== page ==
I am extremely happy to be showing you this cake. This cake is the product of my 5-year-old daughter’s imagination. A few months ago, she was playing with some trivets/hot-plate type things from the kitchen cabinets; she was stacking them in such a way that they looked like a quadruple-layer cake! She called it a “madderneine” cake. I asked her what was in the cake and she told me some of the key parts of it. For the next couple of months we occasionally talked about it and finally agreed upon the final verison of her “madderneine” cake.
As I show you these pictures, I have to apologize if they are not up-to-par. Our main computer broke and I am using a laptop so I feel I cannot judge the coloring and brightness as well as I should be able to because the screen is so different! I hope they look alright!
Anyway, our final version of the “madderneine” cake is this 2-layer white cake filled with pink strawberry-flavored whipped cream and fresh strawberry pieces. On top is plain whipped cream sprinkled with macadamia praline and the whole cake is fancied up with rose-flavored pashmak (Persian fairy floss). The pink rose petals are from our garden and the little bright pink flowers are from someone else’s garden.
We didn’t eat the flowers, by the way, they were just for decoration!
It looked very pretty, and my daughter’s eyes lit up when she saw it. She loved it! She ate every last bit of her slice.
I did not care much for the cake when it was fresh. It tasted like it was missing something; it didn’t have any depth. The taste was very light. The strawberry flavor is not dominant because the rose pashmak takes center stage on the taste buds. The crunch of the macadamia praline was a nice touch.
Just a tip – if you’re using pashmak on your cake, only put it on immediately before serving, otherwise, it just melts. It still tastes fine, it just doesn’t look as pretty!
Despite how girly this cake is, my husband loved it. He had a slice straight from the refrigerator. When I tried a cold slice for myself, I enjoyed it heaps more than when it was fresh. So, upon this discovery, I would recommend that if you to were make our cake for yourself, try it after it has been thoroughly chilled in the refrigerator.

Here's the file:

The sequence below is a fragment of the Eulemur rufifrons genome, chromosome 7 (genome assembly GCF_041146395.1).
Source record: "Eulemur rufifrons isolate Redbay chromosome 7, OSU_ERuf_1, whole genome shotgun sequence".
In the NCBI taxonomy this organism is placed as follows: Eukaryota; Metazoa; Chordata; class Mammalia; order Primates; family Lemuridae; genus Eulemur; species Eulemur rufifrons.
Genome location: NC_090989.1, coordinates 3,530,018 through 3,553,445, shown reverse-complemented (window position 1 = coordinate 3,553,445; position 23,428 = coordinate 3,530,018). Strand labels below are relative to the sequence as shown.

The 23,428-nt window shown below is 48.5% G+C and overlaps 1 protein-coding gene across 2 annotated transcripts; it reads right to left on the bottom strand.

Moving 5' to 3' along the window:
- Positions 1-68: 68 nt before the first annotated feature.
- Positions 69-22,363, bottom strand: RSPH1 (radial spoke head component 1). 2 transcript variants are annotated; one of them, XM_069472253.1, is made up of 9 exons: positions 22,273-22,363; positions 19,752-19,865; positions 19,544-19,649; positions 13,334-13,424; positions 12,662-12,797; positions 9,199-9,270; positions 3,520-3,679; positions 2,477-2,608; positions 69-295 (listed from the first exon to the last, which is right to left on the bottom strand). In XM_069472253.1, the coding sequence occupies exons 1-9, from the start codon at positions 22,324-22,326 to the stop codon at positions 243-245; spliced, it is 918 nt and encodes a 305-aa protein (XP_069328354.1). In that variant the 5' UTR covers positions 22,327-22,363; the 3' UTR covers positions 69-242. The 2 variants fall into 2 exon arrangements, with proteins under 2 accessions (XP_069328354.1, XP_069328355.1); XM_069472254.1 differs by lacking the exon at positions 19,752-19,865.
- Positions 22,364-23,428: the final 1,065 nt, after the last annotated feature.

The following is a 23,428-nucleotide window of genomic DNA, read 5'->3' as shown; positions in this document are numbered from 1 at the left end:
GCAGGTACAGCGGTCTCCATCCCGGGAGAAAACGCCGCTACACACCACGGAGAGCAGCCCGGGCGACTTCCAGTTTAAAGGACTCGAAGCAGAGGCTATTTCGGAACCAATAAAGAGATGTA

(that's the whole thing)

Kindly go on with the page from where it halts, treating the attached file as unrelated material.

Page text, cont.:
I’m really proud of us, especially my daughter, for helping to bring her make-believe cake to life.
If you have a favorite white cake recipe, please feel free to use it instead of the one below.
Adapted from King Arthur Flour
Makes a 2-layer 8-inch round cake
11 1/2 ounces cake flour
11 3/4 ounces sugar
1 tablespoon baking powder
3/4 teaspoon salt
6 ounces unsalted butter, softened
4 large eggs whites
1 whole large egg
8 ounces full-fat vanilla yogurt or 8 ounces whole milk
2 teaspoons vanilla extract
1 teaspoon almond extract
Preheat the oven to 350°F. Prepare 2 8-inch round pans by greasing the pans then lining with baking paper.
Mix all of the dry ingredients in a stand mixer on slow speed to blend. Add the soft butter and mix until the mixture becomes crumbly. Increase the speed of the mixer and continue to mix until the crumbs begin to cling together. The mixture may or may not become totally cohesive and paste-like; it’s OK if it does, and equally OK if it doesn’t.
Add the egg whites one at a time, then the whole egg, beating well after each addition to begin building the structure of the cake. Scrape down the sides and bottom of the bowl after each addition.
In a small bowl, whisk the yogurt (or milk) with the vanilla and almond extracts. Add this mixture, 1/3 at a time, to the batter. Beat 1 to 2 minutes after each addition, until fluffy. Be sure to scrape down the sides and bottom of the bowl.
Pour the batter into the prepared pans. Bake for 25 to 35 minutes. A toothpick or cake tester inserted into the center will come out clean when done. Remove from the oven, remove from the pan, cool completely, then assemble.
I used 300ml of thickened cream and whisked it to firm peaks. I added about 3-4 tablespoons of liquid strawberry milk flavoring, a couple drops of pink food coloring and a diced fresh strawberry to half of the whipped cream – this is the filling to put in between the layers.
I used the other half of the whipped cream – just plain – to spread on the top of the cake.
Adapted from taste.com.au
80g unsalted macadamias, roughly chopped
3/4 cup caster sugar
1/4 cup water
Scatter the macadamia nuts on a lined tray. Heat the caster sugar and water in a pan over low heat, stirring, until the sugar dissolves. Increase the heat to medium and cook, without stirring, for 10 minutes, brushing down the sides of the pan with a pastry brush dipped in water to prevent crystals from forming. When the caramel is golden, quickly pour it over the nuts. Allow to cool completely, then chop into pieces to sprinkle on top of the plain whipped cream. You’ll have plenty leftover to munch on!
Rose Pashmak, or Persian fairy floss, can be purchased from pariya.com, or on eBay (which is where I got mine!). If you can’t find rose pashmak, perhaps you could try flavoring the plain whipped cream with rosewater instead.